I'm headed outdoors right now to sit under the trees and see what further rules will be broken. Which ideals will stand—family and honor, or the heat of the heart?
Let's keep reading, y'all!
Did you ever expect a 19th century Russian novel to be such a page-turner? What a saga!
Finishing Part Two, I feel like I'm starting to appreciate the ironies of Russian society. And I love how deftly Tolstoy reveals what's in the heart of each of our main characters—Anna's guilty desperation; Vronsky's coldness; Karenin's hypocrisy; Levin's idealism; Kitty's searching heart. This is great writing!
From the pompous doctors who examine Kitty, to the gossipy "circles" of Petersburg society, Tolstoy doesn't seem to look too favorably on the people who blindly follow both "modern trends" and old social rules.
Karenin is the icon of those old social rules. He's a master of propriety, self-deception and affectation. "Each time he encountered life itself, he had drawn back from it." (p. 142) In his heart, Karenin knows Anna is deceiving him, yet he can't begin to face the truth. He's devastated, but he can only respond by demanding propriety—and closing his heart: "It was too dreadful for him to recognize his real position and in his soul he closed, locked and sealed the drawer in which he kept his feeling for his family—that is, his wife and son." (p. 201)
For Anna—reckless and guilty as she is—Karenin's ways are repulsive to her very soul. Of Karenin she thinks, "Nothing but ambition, nothing but the wish to succeed—that's all that's in his soul." (p. 207) But even as I read of her hatred for her husband, I doubt that it can end well for her and Vronsky. And what about that moment during the race when Vronsky breaks the horse's back? Wasn't that horrible? We knew that race couldn't end well, but I didn't think it would be that disastrous! The debacle of the race must be an omen of things to come, don't you think?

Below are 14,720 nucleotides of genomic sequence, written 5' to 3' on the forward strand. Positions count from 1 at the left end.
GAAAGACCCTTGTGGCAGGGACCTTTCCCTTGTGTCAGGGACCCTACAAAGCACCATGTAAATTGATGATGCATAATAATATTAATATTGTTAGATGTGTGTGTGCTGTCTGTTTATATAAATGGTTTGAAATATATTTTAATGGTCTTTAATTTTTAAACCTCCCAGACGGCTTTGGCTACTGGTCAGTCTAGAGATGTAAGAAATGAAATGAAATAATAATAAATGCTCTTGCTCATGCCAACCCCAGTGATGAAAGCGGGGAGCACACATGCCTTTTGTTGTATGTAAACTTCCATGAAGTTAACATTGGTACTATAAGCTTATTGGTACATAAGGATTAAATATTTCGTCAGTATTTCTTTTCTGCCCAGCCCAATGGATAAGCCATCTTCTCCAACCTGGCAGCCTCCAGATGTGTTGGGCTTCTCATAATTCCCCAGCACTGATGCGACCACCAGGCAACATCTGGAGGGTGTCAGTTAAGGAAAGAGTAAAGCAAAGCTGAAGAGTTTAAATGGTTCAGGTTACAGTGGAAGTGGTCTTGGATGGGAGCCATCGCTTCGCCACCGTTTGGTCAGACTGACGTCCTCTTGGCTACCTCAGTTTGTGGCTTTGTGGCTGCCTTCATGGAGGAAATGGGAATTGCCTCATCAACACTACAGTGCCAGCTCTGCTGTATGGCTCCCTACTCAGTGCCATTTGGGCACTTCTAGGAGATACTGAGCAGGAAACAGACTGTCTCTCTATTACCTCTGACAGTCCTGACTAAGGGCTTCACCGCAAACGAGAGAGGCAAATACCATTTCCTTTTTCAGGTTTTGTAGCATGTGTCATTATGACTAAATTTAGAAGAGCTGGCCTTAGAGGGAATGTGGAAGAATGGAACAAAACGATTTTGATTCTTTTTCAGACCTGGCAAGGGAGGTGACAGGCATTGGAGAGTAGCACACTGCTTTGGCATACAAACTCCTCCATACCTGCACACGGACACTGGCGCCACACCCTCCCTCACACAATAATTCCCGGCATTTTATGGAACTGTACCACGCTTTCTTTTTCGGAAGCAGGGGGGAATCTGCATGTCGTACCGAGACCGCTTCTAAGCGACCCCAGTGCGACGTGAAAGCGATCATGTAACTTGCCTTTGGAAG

Karenin and Vronsky each have a closed heart of some kind—and their fates will reflect that, I think!
In contrast, Levin is pure-hearted in his loyalty to the land, and his dream of love and home. The beautiful spring countryside strengthens him. Even in his humiliation over Kitty, he tells Stiva, "I rejoice over what I have and don't grieve over what I don't have." (p. 162) To me, these words reveal quite simply how humane and humble Levin is. I think he could wind up being the hero of the book! And what of Kitty, whose heart is searching for its truth and purpose? Here's a woman who needs a good dose of self esteem! Recouping at the European spa, she meets, admires, and "falls in love" with the nurturing Varenka. She longs to have the peace of mind she sees in the charitable woman, saying to Varenka, "How good, how good you are! If only I could be a little like you!" (p. 222) Varenka's simple response holds the key to all Kitty's searching—if only Kitty can hear it. Varenka says, "Why do you need to be like anyone? You're good as you are." (p. 222)
Two big truths: Be grateful for what you have...and know in your heart that you're good as you are. And we're only in Part Two!
I'm officially loving this book!